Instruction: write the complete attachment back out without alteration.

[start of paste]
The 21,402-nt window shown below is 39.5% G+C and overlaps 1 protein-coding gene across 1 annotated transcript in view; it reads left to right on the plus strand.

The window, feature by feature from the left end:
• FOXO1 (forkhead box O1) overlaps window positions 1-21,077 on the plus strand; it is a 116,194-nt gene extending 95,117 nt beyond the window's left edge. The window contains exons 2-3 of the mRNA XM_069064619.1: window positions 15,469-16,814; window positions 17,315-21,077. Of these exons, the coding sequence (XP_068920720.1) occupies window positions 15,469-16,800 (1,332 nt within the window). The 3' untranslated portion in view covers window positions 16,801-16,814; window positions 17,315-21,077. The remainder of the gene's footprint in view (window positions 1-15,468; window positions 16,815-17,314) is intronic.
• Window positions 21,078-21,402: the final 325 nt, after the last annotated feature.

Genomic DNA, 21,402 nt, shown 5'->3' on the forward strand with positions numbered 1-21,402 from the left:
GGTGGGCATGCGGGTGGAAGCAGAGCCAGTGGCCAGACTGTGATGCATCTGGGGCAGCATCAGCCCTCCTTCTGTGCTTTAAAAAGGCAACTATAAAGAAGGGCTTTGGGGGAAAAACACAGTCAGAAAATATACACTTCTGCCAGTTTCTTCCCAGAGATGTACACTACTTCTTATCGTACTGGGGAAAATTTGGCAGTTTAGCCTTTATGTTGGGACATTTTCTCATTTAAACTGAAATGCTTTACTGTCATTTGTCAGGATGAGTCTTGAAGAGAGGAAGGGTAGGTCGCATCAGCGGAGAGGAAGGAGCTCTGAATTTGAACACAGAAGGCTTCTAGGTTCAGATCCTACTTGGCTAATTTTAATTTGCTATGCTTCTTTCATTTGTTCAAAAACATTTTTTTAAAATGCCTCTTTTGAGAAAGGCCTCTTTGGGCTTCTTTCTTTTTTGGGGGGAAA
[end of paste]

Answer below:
The 21,402-nt window shown below is 39.5% G+C and overlaps 1 protein-coding gene across 1 annotated transcript in view; it reads left to right on the plus strand.

The window, feature by feature from the left end:
• FOXO1 (forkhead box O1) overlaps window positions 1-21,077 on the plus strand; it is a 116,194-nt gene extending 95,117 nt beyond the window's left edge. The window contains exons 2-3 of the mRNA XM_069064619.1: window positions 15,469-16,814; window positions 17,315-21,077. Of these exons, the coding sequence (XP_068920720.1) occupies window positions 15,469-16,800 (1,332 nt within the window). The 3' untranslated portion in view covers window positions 16,801-16,814; window positions 17,315-21,077. The remainder of the gene's footprint in view (window positions 1-15,468; window positions 16,815-17,314) is intronic.
• Window positions 21,078-21,402: the final 325 nt, after the last annotated feature.

Genomic DNA, 21,402 nt, shown 5'->3' on the forward strand with positions numbered 1-21,402 from the left:
GGTGGGCATGCGGGTGGAAGCAGAGCCAGTGGCCAGACTGTGATGCATCTGGGGCAGCATCAGCCCTCCTTCTGTGCTTTAAAAAGGCAACTATAAAGAAGGGCTTTGGGGGAAAAACACAGTCAGAAAATATACACTTCTGCCAGTTTCTTCCCAGAGATGTACACTACTTCTTATCGTACTGGGGAAAATTTGGCAGTTTAGCCTTTATGTTGGGACATTTTCTCATTTAAACTGAAATGCTTTACTGTCATTTGTCAGGATGAGTCTTGAAGAGAGGAAGGGTAGGTCGCATCAGCGGAGAGGAAGGAGCTCTGAATTTGAACACAGAAGGCTTCTAGGTTCAGATCCTACTTGGCTAATTTTAATTTGCTATGCTTCTTTCATTTGTTCAAAAACATTTTTTTAAAATGCCTCTTTTGAGAAAGGCCTCTTTGGGCTTCTTTCTTTTTTGGGGGGAAA